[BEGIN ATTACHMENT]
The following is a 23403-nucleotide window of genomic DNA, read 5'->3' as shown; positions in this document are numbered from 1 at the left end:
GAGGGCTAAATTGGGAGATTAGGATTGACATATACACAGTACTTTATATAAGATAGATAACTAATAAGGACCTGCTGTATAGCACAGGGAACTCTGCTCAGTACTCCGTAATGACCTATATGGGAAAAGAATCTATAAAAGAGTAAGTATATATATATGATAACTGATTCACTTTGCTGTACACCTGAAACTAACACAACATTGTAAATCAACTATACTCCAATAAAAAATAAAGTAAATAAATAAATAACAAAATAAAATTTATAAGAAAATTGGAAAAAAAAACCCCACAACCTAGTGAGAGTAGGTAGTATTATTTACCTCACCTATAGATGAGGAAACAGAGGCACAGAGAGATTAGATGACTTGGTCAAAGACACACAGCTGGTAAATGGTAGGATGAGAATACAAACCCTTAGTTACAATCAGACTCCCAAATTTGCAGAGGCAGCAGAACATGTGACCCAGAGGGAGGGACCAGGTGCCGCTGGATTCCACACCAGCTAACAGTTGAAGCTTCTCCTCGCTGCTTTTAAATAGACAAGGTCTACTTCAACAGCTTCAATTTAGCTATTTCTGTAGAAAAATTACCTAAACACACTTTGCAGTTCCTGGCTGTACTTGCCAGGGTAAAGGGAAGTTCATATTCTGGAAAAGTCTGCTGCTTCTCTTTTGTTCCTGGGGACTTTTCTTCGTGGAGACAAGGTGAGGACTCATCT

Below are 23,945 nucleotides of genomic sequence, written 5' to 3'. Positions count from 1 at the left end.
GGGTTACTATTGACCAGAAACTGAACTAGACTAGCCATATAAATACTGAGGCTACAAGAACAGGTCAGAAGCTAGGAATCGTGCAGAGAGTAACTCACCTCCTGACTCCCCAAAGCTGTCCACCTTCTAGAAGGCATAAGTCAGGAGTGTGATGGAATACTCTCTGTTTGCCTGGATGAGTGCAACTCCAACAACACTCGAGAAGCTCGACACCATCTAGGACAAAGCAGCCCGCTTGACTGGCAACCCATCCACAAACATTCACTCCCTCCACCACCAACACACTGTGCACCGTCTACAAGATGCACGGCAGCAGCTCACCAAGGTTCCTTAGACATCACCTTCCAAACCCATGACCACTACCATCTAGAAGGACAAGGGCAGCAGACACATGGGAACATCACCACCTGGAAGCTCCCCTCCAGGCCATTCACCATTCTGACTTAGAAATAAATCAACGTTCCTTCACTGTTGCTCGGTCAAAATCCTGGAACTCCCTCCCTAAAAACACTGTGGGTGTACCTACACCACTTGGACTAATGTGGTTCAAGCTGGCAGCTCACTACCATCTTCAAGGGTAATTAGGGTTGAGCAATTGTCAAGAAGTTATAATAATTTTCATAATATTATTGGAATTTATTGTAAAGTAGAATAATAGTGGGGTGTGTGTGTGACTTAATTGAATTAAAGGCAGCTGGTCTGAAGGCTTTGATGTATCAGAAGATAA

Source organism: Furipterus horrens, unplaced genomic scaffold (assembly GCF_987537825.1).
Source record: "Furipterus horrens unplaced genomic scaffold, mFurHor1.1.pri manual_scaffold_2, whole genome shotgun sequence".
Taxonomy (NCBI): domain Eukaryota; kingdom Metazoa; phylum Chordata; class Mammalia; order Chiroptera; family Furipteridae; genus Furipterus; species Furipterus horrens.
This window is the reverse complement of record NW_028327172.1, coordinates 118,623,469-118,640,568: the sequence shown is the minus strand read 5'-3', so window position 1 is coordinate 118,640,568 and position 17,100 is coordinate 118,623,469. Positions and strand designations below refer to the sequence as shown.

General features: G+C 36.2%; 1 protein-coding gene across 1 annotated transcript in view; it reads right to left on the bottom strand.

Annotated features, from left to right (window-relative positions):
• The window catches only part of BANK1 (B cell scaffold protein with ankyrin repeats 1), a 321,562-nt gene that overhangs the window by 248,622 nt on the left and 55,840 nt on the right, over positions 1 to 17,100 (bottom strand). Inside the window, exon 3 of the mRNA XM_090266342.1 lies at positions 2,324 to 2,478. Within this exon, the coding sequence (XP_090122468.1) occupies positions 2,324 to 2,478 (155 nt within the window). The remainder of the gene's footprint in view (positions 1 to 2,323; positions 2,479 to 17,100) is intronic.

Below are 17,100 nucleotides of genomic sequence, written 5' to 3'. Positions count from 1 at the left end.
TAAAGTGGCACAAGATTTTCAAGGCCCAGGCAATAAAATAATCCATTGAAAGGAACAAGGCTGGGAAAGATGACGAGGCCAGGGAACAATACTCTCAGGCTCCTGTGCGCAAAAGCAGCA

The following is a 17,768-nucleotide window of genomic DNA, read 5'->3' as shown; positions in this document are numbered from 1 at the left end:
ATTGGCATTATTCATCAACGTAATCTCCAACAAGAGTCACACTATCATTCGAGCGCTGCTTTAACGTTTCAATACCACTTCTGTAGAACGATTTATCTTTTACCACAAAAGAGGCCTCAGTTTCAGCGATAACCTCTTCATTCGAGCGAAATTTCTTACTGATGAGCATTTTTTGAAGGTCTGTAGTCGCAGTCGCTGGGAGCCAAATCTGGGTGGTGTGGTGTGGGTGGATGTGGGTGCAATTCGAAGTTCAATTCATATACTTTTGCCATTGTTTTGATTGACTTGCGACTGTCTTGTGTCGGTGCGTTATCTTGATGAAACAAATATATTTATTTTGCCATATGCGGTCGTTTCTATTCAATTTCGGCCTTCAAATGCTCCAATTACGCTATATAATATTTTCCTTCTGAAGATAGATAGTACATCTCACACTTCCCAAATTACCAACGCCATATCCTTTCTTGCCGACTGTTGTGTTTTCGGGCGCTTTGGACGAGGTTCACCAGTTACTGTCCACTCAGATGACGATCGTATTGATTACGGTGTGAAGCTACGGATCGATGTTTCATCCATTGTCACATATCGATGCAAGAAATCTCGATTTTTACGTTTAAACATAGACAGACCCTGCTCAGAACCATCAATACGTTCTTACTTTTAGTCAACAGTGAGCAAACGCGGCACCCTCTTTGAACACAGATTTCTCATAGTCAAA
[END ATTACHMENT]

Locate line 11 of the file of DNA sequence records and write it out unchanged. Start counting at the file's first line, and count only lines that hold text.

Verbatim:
• The window catches only part of BANK1 (B cell scaffold protein with ankyrin repeats 1), a 321,562-nt gene that overhangs the window by 248,622 nt on the left and 55,840 nt on the right, over positions 1 to 17,100 (bottom strand). Inside the window, exon 3 of the mRNA XM_090266342.1 lies at positions 2,324 to 2,478. Within this exon, the coding sequence (XP_090122468.1) occupies positions 2,324 to 2,478 (155 nt within the window). The remainder of the gene's footprint in view (positions 1 to 2,323; positions 2,479 to 17,100) is intronic.